UNDP resident representative Janet Rogan says Zambian stone crushers are at risk of flooding deeper into poverty and being left even further behind if action is not taken.
And President Edgar Lungu says small-scale mining in Zambia is a dark horse that has not been fully exploited to the level of eliminating poverty.
During the opening of the International Conference on Artisanal and Small-Scale Mining and Quarry Management at Avani Hotel, Rogan said in Zambia women who are the majority of the workforce in the business of crushing stones by hand earned less than men doing the same work.
“Despite the enormous contributions their hard labour is making to industry, manufacturing, construction, tourism, these Zambian workers are generally not benefiting adequately or fairly for their labour from the various value chains involved and are instead at risks of flooding even deeper into poverty and being left even further behind if we don’t take action,” she said.
Rogan said mothers with babies on their backs sat by the roadside crushing stones with hammers were a prominent feature in some of Zambia’s towns.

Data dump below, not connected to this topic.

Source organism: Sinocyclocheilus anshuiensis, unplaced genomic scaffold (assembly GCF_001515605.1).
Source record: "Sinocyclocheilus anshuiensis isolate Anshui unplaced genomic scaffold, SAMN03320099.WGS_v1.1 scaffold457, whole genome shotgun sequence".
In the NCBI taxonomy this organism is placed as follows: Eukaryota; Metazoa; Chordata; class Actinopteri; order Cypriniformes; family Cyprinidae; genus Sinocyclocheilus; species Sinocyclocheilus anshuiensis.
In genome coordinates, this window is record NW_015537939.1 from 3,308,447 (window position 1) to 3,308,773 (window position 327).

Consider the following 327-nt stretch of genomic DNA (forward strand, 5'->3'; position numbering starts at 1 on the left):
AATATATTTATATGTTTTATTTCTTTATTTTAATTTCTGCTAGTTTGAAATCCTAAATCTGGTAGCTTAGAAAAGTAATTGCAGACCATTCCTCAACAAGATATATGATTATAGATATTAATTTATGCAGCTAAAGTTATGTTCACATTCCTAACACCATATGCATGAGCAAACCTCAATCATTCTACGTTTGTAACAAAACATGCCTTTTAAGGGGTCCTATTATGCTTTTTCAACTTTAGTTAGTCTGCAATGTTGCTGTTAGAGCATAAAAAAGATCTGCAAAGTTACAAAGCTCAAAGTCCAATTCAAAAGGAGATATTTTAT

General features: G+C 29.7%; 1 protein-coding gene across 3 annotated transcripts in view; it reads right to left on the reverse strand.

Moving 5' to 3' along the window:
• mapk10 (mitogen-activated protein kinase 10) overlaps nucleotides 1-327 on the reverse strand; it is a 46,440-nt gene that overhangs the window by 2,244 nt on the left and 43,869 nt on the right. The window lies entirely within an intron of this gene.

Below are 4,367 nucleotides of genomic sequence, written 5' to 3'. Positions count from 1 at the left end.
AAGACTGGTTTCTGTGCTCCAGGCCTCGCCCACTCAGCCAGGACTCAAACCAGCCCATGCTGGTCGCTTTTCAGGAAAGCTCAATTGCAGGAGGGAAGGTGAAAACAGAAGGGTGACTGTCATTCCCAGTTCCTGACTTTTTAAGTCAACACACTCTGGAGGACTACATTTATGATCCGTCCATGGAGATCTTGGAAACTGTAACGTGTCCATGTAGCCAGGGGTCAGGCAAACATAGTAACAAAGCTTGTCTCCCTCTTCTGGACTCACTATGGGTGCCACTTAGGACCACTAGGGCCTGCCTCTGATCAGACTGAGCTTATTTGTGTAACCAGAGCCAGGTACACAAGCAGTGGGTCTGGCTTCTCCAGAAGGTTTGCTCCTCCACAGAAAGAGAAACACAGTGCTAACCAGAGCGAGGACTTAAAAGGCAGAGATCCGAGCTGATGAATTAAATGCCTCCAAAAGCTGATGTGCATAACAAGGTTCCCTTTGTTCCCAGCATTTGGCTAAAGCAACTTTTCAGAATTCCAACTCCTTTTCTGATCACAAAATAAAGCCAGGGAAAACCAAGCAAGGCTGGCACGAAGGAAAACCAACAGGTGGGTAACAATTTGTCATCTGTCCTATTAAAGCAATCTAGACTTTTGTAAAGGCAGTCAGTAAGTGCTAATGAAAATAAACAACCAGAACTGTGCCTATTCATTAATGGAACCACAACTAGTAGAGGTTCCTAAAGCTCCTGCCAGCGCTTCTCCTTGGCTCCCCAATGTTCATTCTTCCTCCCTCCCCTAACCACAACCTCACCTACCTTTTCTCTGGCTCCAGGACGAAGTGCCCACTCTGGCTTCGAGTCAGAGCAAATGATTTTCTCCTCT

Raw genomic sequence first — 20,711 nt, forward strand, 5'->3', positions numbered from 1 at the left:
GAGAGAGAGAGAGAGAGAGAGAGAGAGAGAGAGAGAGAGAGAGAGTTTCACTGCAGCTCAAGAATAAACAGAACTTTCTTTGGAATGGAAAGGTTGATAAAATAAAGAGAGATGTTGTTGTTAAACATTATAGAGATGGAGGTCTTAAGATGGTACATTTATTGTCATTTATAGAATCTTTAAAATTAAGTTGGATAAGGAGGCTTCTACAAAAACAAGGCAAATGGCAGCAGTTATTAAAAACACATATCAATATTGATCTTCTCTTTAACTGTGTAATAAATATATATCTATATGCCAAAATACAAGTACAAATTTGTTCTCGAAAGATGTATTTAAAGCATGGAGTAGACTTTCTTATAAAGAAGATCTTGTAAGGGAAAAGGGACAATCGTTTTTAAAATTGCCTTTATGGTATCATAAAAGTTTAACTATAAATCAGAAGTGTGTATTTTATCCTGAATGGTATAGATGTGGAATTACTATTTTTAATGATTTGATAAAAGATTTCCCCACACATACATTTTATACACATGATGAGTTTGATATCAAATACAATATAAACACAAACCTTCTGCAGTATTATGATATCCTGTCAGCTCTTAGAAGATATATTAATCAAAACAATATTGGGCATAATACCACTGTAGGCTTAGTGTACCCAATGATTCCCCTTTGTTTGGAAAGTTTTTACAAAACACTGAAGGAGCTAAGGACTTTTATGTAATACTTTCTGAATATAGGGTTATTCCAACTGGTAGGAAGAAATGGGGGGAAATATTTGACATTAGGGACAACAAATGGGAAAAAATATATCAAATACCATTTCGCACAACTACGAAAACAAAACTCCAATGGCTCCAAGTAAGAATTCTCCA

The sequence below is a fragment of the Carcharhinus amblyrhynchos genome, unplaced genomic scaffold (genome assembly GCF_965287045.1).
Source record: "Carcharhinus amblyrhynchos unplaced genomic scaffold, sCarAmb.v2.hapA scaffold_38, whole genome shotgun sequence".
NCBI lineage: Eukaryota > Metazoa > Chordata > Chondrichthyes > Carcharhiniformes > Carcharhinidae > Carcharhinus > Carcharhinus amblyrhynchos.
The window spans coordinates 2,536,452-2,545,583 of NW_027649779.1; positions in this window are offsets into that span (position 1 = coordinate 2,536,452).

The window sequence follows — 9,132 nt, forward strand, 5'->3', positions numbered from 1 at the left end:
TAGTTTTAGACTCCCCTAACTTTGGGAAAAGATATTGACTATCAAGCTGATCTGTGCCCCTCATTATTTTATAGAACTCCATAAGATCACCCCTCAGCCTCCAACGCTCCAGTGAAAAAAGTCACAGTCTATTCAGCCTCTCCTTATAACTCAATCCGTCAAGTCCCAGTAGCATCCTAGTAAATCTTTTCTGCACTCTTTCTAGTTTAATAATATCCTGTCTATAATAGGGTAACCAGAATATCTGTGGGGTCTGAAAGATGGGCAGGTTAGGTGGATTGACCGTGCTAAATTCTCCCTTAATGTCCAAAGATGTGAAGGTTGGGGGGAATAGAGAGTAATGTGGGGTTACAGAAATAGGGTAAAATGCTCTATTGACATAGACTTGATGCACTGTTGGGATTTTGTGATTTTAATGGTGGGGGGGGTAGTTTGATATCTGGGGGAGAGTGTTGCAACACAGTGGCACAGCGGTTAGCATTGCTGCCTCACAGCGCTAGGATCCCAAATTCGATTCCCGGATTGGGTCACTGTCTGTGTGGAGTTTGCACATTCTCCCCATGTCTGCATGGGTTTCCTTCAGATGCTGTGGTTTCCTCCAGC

“Unfortunately, as in many workplaces around the world, it is not a case of equal opportunity for women and men. The division of labour in these unregulated quarries favours the men, and women may earn up to 38 per cent less than the men for dangerous hard work,” she said.
And President Lungu said the mining sector had not adequately leveraged the exploitation of mineral resources into broader economic development.
“Zambia is predominantly a mining country which is mainly dependent on one mineral commodity, copper. This has resulted in the country to face consequences of not adequately leveraging the exploitation of mineral resources into broader economic development. This is despite being endowed with a variety of minerals, including a fairly large Artisanal and Small-Scale Miners (ASM) which is unsung in this country,” he said. “But I believe that as a country we have a lot of experiences and lessons to share. The mining sector at small-scale level has been our dark horse but we need to show to the entire world that we have a lot to show in that respect.”
President Lungu admitted that a lot of attention had not paid to the low value minerals, commonly referred to as development minerals in which most ASM were involved.